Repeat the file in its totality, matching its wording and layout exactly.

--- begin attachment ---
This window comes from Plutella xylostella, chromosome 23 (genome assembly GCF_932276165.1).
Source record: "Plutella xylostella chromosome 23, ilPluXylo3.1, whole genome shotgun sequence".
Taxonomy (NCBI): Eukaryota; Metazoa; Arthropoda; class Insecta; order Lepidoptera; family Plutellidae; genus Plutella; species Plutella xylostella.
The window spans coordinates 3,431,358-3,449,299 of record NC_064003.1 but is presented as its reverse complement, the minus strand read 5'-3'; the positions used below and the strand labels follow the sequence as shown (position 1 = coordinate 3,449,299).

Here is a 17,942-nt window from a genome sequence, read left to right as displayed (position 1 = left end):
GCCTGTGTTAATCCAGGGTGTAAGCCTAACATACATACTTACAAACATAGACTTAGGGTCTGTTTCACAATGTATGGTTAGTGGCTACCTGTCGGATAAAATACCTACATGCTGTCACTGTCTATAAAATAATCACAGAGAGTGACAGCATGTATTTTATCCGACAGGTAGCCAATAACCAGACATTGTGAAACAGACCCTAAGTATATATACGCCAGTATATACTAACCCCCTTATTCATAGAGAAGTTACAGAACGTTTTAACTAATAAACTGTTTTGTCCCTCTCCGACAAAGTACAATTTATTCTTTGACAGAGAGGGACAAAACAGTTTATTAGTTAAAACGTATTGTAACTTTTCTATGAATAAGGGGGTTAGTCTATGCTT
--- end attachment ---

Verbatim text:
This window comes from Plutella xylostella, chromosome 23 (genome assembly GCF_932276165.1).
Source record: "Plutella xylostella chromosome 23, ilPluXylo3.1, whole genome shotgun sequence".
Taxonomy (NCBI): Eukaryota; Metazoa; Arthropoda; class Insecta; order Lepidoptera; family Plutellidae; genus Plutella; species Plutella xylostella.
The window spans coordinates 3,431,358-3,449,299 of record NC_064003.1 but is presented as its reverse complement, the minus strand read 5'-3'; the positions used below and the strand labels follow the sequence as shown (position 1 = coordinate 3,449,299).

Here is a 17,942-nt window from a genome sequence, read left to right as displayed (position 1 = left end):
GCCTGTGTTAATCCAGGGTGTAAGCCTAACATACATACTTACAAACATAGACTTAGGGTCTGTTTCACAATGTATGGTTAGTGGCTACCTGTCGGATAAAATACCTACATGCTGTCACTGTCTATAAAATAATCACAGAGAGTGACAGCATGTATTTTATCCGACAGGTAGCCAATAACCAGACATTGTGAAACAGACCCTAAGTATATATACGCCAGTATATACTAACCCCCTTATTCATAGAGAAGTTACAGAACGTTTTAACTAATAAACTGTTTTGTCCCTCTCCGACAAAGTACAATTTATTCTTTGACAGAGAGGGACAAAACAGTTTATTAGTTAAAACGTATTGTAACTTTTCTATGAATAAGGGGGTTAGTCTATGCTT